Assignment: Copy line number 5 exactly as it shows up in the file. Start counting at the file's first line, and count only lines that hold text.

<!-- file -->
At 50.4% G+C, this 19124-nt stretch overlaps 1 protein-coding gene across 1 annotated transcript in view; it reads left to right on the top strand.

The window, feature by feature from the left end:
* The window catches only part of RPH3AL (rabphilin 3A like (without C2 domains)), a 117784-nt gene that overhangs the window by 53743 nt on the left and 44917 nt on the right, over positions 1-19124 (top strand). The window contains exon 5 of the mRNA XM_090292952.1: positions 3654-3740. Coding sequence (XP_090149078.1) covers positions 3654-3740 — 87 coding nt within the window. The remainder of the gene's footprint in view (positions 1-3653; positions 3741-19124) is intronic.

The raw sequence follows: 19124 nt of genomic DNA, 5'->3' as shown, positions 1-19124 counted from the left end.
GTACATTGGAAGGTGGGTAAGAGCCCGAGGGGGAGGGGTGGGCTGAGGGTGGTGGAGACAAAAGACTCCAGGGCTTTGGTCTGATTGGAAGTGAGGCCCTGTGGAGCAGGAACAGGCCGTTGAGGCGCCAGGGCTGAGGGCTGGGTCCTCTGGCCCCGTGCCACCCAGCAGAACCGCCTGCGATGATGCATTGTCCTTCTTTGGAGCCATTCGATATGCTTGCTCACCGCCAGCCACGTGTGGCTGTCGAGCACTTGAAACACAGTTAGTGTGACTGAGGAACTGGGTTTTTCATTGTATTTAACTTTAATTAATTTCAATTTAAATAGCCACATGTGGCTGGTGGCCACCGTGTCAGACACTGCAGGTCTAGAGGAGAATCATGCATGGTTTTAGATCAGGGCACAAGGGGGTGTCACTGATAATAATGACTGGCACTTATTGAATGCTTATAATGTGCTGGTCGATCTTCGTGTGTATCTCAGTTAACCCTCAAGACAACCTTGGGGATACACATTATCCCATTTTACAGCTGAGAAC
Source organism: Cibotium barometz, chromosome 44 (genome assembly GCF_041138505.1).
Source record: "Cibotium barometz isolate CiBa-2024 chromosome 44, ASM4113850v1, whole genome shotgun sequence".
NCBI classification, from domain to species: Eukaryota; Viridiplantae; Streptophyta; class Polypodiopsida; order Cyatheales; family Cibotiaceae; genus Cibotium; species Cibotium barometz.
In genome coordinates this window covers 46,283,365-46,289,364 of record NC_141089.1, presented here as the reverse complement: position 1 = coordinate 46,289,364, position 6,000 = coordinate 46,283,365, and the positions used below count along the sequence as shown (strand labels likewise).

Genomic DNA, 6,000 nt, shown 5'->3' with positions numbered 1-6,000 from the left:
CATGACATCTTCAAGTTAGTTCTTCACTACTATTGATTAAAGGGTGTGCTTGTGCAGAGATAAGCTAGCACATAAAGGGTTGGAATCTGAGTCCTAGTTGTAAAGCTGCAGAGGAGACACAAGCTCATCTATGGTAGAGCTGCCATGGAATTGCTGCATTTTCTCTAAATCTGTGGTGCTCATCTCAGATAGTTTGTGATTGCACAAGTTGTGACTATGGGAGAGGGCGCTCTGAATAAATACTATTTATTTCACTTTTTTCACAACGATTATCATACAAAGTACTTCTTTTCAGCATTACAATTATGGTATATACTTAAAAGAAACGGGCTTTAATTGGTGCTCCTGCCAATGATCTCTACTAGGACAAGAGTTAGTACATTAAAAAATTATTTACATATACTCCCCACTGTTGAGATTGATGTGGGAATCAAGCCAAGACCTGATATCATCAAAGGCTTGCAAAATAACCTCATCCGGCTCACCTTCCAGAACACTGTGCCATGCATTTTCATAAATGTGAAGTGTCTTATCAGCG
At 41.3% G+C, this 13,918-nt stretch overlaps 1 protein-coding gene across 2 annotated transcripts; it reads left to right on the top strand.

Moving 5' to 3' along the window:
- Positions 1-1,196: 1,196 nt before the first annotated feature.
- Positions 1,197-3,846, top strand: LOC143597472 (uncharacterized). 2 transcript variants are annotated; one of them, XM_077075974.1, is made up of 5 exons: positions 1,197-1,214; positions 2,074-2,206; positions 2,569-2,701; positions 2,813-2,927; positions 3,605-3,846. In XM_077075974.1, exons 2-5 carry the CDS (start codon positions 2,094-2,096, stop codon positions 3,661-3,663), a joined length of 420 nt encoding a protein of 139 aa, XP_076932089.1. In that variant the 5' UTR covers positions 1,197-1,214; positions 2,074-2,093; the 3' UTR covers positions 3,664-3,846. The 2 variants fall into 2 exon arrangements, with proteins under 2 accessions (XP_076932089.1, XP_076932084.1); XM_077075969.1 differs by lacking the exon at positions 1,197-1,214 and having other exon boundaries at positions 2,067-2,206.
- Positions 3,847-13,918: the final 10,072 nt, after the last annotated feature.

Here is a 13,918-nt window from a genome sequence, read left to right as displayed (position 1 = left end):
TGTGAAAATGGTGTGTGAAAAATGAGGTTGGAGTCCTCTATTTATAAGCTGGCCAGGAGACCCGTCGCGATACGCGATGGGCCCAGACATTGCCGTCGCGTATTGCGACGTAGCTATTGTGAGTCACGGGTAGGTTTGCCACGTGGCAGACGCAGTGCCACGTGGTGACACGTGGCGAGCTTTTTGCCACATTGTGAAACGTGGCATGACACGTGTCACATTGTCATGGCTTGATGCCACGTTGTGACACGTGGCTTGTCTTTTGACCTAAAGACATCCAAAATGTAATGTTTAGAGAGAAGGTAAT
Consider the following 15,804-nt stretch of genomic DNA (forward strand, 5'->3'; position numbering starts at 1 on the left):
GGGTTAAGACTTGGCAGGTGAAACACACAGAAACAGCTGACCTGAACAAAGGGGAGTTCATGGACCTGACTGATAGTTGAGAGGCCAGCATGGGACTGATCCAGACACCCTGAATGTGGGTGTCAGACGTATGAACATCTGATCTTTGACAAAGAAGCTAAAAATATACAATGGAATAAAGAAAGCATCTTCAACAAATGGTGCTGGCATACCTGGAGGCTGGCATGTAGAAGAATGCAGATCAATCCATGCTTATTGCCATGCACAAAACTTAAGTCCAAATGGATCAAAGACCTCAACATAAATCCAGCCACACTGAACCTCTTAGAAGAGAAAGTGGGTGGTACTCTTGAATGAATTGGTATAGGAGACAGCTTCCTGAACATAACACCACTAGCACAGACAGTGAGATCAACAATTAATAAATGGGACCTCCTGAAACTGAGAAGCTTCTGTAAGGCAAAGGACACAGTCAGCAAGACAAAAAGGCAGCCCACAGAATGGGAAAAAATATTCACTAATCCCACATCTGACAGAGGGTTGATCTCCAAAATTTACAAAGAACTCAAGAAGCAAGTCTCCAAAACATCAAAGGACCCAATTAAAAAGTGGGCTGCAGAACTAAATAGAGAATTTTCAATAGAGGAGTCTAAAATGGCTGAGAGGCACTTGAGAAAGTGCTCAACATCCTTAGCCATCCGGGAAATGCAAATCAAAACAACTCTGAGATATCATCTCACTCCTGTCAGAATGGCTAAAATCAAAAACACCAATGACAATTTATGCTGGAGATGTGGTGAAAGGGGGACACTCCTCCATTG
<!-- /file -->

GTACATTGGAAGGTGGGTAAGAGCCCGAGGGGGAGGGGTGGGCTGAGGGTGGTGGAGACAAAAGACTCCAGGGCTTTGGTCTGATTGGAAGTGAGGCCCTGTGGAGCAGGAACAGGCCGTTGAGGCGCCAGGGCTGAGGGCTGGGTCCTCTGGCCCCGTGCCACCCAGCAGAACCGCCTGCGATGATGCATTGTCCTTCTTTGGAGCCATTCGATATGCTTGCTCACCGCCAGCCACGTGTGGCTGTCGAGCACTTGAAACACAGTTAGTGTGACTGAGGAACTGGGTTTTTCATTGTATTTAACTTTAATTAATTTCAATTTAAATAGCCACATGTGGCTGGTGGCCACCGTGTCAGACACTGCAGGTCTAGAGGAGAATCATGCATGGTTTTAGATCAGGGCACAAGGGGGTGTCACTGATAATAATGACTGGCACTTATTGAATGCTTATAATGTGCTGGTCGATCTTCGTGTGTATCTCAGTTAACCCTCAAGACAACCTTGGGGATACACATTATCCCATTTTACAGCTGAGAAC